Good Oil: Cruze drives into the sunset
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Talk about a sunset Cruze. Last month General Motors quietly saw the last Chevrolet Cruze leave its Ohio assembly line. The cancellation of the mid-sizer also means that there are no longer any compact sedans being built by General Motors or the other Detroit manufacturers in the United States.
With crossovers now the most popular form of family transport, GM announced several production facilities in the US and Canada would be closed as it exits traditional passenger car manufacturing.
The Youngstown facility where the Cruze was screwed together has been producing cars since 1966. And it’s curtains for small sedans everywhere, with Ford having discontinued its American market Focus sedan, and Fiat Chrysler Automobiles saying arrivederci to the Dodge Dart.
Basically, if you’re a compact sedan, your days are numbered.
Actually, if you’re any sort of sedan, you could be for the chop; GM has cancelled the larger Buick LaCrosse and could be switching off life-support for the big Cadillac CT6 and good-looking but unrequired Chevrolet Impala, too.
It could be time, ladies and gentlemen, to slide on the black armband of mourning for the traditional three-box sedan. Especially ones unfortunate enough to be carrying a “Proudly Built in the USA” sticker.
Hyundai builds a head-turner ... and it’s a Sonata
If the end really is nigh for the humble sedan, no one at Hyundai appears too concerned.
In fact, it has taken the wraps off the 2020 Sonata. The Korean carmaker has stepped things up immeasurably with — whisper it — something totally aspirational looking.
Hyundai has upped the ante in the luxury stakes, with a big makeover inside the cabin utilising nicer trim materials and high-end-looking dials and screens.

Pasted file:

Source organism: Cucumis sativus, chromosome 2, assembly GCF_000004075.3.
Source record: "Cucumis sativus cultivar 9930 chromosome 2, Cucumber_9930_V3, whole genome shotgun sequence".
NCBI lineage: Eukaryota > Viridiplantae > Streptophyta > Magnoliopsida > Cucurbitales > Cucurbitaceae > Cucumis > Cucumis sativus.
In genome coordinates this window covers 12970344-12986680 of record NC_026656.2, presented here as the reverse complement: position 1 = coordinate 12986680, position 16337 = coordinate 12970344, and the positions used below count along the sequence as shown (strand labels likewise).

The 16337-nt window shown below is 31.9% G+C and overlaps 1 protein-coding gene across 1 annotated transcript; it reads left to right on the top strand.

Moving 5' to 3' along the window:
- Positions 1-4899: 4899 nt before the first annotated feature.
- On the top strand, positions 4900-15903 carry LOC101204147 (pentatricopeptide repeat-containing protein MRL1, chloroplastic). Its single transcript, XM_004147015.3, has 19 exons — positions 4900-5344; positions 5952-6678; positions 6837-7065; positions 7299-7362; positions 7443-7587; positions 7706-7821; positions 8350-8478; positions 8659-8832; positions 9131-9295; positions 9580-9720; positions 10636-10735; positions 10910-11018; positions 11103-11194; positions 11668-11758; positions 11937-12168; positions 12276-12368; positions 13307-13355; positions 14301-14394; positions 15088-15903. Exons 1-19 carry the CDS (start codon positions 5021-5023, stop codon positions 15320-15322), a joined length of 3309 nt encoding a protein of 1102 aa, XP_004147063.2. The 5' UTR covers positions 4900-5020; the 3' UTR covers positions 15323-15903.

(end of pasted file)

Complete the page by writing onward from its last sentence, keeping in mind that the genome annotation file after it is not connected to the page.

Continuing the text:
Hyundai has kind of cheated the silhouette of the car a bit, giving it a fastback roof line that has you wondering whether it’s a liftback or not.
It’s also lower and longer than the previous Sonata; all clever tricks designed to keep the sedan shape relevant in a crossover-lovin’ world.
The front-end features Hyundai’s new — sigh — Digital Pulse cascading grille design, which we do concede looks rather nice, awful marketing moniker aside. Next year’s model also features new daytime running lights tha Hyundai says are “embedded with hidden lighting lamps” that go chrome when they’re turned off.
The rear end is similarly arresting, featuring a full hoop of tail light that encircles the back of the car. It’s possibly the one element of the new Sonata that reveals Hyundai’s chief audience for the model: the United States.
But, with what’s happening in the US car industry in mind, will the Sonata — a medium-sized sedan — find an audience? Yes, it probably will.
We haven’t seen one in the metal yet, but unlike the committee-designed-looking Chevy Cruze or the tired Buick LaCrosse, the Sonata looks damn good. Give it the right feature set inside the cabin and the right firepower underneath the bonnet (likely to be — in Northern Hemisphere markets at least — a mix of four-cylinder petrol and hybrid power) and you have user-chooser catnip.
The Sonata is designed to take the fight for the company car allowance to Mazda, Subaru and the usual Euro suspects.
Add to that the potential for a fire-breathing N version, and you could have a worthy rival for Skoda’s Octavia RS. Not that anything of the sort has been rumoured. Yet.
All eyes on Nissan
Nissan has been doing some light teasing for what it may or may not be bringing to the New York International Auto Show this year.
The car show is in a couple of weeks and, a bit like the similarly themed LA motor show on the other side of the continent, New York has seen its share of global debuts.
The rumour mill is fairly and squarely focusing on Nissan, not least because 2019 is the 50th anniversary year for the mighty GT-R, but also for the brand’s iconic Z cars.
The current iterations are getting long in the tooth — they’re both a decade old. So, the time would seem about right for a new model of each, anniversary party hats being donned or otherwise. The manufacturer said last year that it was high time updated versions of both appeared. It just hasn’t confirmed when that’ll be.
Nissan recently unveiled a New York motor show-orientated photograph showing a variety of cars from the GT-R and Z lineages assembled in the dark. It didn’t exactly spell out that something new would be added to the mix. But it did get the world’s motoring media sitting up and paying attention.
All will be revealed — or not — on April 18 New Zealand time.